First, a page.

Sunday, August 7, 2022

Here’s what India will need to achieve 5 MT green hydrogen target by 2030

India will need 115 GW of renewable power generation capacity and 50 billion litres of demineralised water supply to achieve the goal of five million tonnes of green hydrogen by 2030

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New Delhi: India will need 115 GW of renewable power generation capacity and 50 billion litres of demineralised water supply to achieve the goal of five million tonnes of green hydrogen by 2030, as per the EY India-SED Fund report.

In this decade, industrial feedstock-based applications will drive the demand for green hydrogen, a statement said.

Price parity between green and grey hydrogen production will determine the speed and scale of transition, said the EY-SED Fund report titled ‘Accelerating Green Hydrogen Economy’, released at the CII’s conference on ‘Green New Energy for a Net Zero India’ in Bengaluru.

The report highlights that India’s ambition to produce 5 million tonnes of green hydrogen by 2030 will need 115 GW of renewable power generation capacity and 50 billion litres of demineralised water supply.

To get a sense of this scale, the current all-India installed capacity of renewable power generation is 113 GW as of May 2022.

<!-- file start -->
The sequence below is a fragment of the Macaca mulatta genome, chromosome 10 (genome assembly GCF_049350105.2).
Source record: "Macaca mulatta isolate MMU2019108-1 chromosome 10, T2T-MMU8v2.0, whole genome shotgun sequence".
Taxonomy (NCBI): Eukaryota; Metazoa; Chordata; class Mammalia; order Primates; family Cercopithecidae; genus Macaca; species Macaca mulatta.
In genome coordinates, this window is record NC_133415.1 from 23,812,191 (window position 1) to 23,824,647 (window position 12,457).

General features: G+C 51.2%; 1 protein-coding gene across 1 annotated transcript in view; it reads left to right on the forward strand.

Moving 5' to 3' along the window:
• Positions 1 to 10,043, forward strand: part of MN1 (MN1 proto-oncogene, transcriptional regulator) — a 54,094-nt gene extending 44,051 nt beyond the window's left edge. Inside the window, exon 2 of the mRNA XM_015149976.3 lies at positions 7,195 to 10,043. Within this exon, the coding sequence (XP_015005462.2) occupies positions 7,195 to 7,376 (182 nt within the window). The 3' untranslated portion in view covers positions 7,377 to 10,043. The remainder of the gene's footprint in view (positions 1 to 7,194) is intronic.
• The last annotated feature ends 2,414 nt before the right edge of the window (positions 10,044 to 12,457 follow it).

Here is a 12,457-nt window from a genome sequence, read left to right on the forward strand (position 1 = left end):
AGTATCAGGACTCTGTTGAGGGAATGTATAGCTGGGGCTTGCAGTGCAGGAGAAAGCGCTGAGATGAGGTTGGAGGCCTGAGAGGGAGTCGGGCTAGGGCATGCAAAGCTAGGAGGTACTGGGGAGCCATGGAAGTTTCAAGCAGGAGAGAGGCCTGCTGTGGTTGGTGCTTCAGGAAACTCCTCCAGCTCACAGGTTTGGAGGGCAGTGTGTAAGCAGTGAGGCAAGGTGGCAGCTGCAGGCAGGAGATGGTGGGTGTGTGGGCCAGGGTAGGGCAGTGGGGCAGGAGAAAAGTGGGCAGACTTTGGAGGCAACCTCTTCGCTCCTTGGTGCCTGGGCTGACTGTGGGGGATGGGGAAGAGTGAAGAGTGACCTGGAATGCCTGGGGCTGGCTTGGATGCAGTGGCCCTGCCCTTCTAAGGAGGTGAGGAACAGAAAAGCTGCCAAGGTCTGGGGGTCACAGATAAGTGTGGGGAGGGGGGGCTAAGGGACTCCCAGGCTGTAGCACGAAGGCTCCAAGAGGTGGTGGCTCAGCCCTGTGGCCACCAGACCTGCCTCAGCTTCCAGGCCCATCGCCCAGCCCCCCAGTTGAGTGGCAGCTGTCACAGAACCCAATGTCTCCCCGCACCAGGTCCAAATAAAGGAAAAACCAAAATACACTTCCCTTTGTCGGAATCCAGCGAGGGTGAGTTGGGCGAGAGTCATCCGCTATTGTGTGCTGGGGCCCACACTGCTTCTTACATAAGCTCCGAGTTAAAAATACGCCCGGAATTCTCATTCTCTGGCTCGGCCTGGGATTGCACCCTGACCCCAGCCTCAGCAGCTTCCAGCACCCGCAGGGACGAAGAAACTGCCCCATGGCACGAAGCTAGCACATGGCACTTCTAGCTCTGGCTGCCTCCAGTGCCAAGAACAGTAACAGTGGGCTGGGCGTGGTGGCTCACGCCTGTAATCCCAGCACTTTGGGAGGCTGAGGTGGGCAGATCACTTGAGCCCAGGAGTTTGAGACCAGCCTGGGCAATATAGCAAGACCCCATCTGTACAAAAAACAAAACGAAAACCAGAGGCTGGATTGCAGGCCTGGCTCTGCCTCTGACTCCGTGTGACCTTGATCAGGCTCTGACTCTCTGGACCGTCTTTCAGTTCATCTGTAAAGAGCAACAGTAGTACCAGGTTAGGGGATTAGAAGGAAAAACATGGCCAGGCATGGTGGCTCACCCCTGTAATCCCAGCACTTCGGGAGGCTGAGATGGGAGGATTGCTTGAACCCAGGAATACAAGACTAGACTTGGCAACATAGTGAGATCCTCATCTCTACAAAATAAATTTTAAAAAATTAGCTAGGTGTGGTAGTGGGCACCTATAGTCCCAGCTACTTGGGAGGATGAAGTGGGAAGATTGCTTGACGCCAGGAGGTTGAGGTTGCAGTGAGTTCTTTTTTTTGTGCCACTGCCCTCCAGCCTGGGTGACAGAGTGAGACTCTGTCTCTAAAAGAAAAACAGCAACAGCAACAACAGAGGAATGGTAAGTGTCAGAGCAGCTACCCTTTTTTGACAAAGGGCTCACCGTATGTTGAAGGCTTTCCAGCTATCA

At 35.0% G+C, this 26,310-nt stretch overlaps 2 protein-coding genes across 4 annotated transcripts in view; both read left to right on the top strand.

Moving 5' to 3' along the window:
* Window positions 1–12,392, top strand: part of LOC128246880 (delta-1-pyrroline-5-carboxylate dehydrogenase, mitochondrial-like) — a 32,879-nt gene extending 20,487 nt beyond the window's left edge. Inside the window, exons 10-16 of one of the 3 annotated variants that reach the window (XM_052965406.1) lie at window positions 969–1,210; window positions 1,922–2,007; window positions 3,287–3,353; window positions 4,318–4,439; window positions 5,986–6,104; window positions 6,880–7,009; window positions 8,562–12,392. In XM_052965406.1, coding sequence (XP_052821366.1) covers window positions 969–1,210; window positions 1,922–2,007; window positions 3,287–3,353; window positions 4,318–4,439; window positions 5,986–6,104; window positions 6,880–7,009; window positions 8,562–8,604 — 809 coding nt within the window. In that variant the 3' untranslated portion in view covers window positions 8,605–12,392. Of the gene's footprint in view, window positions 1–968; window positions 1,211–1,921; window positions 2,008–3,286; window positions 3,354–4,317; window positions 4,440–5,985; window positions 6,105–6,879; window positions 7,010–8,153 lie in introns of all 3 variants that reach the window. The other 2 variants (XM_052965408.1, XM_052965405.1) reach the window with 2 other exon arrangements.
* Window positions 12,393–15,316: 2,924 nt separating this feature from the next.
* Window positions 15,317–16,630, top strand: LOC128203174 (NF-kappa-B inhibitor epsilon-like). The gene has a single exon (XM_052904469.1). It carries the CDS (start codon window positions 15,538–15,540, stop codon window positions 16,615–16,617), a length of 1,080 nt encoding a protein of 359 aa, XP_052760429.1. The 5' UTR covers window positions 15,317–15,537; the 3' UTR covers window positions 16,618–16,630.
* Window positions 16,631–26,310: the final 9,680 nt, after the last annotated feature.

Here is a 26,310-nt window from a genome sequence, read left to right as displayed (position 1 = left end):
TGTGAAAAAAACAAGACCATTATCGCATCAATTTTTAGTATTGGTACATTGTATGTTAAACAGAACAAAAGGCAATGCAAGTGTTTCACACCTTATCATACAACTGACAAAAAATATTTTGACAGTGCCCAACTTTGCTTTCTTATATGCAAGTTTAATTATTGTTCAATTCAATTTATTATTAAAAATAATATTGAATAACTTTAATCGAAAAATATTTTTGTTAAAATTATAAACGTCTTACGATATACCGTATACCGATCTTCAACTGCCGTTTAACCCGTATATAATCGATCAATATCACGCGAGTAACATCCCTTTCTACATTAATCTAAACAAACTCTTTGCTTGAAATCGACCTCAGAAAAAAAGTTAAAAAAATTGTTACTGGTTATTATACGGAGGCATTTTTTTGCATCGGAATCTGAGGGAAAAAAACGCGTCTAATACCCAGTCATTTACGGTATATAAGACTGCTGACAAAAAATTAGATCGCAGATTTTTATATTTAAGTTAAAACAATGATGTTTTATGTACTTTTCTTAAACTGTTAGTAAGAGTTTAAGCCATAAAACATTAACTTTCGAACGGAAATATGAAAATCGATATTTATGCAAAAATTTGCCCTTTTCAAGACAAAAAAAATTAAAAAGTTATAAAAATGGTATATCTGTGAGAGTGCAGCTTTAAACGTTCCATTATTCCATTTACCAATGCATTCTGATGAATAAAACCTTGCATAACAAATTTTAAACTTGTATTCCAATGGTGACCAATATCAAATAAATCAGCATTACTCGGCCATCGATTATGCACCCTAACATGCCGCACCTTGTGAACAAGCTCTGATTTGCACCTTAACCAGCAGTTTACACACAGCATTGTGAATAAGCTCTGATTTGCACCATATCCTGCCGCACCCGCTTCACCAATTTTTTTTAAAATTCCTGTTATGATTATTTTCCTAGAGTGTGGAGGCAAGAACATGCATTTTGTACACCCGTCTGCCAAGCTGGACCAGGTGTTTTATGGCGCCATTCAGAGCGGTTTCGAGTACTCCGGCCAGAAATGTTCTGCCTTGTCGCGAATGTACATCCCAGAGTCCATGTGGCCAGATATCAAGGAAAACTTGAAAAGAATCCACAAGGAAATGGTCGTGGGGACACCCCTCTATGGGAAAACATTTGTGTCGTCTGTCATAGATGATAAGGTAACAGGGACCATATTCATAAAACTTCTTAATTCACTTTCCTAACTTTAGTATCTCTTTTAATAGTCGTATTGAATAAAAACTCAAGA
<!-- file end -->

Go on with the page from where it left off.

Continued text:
“The impact of the COVID-19 pandemic and the ongoing global conflict are stark reminders of how India’s dependence on energy imports and other commodities linked to global supply chains can threaten its strategic interests. The emergence of green hydrogen as a promising low carbon feedstock and energy carrier for industrial applications is a boon for India’s long-term energy security, sustainability and self-reliance,” Somesh Kumar, Partner and National Leader, Power & Utilities, EY India, said.

The levelised cost of green hydrogen production and storage (LCOH) is currently Rs 400/kg. Around 40-50 per cent of this cost can be attributed to the renewable energy power plant, 30-40 per cent for electrolyser stack and balance of system, including demineralised water supply and 20-30 per cent for compressed storage, the report said.

Sivaram Krishnamoorthy, Deputy Director, SED Fund, said, “The race to decarbonise energy-intensive industries depends on the competitiveness of green hydrogen supply chain and enabling policy ecosystem to make this happen. State governments have a key role to play in implementing recently notified green hydrogen policy and green energy open-access rules 2022 to support the industry in reducing the cost of production”.

It has suggested reducing the cost of renewable power generation and supply for GH2 production by giving waiver of intra-state transmission charges, waivers, clarity and certainty of open access charges, allowing banking of surplus energy and fungibility of green hydrogen and renewable purchase obligations.

(With PTI inputs)

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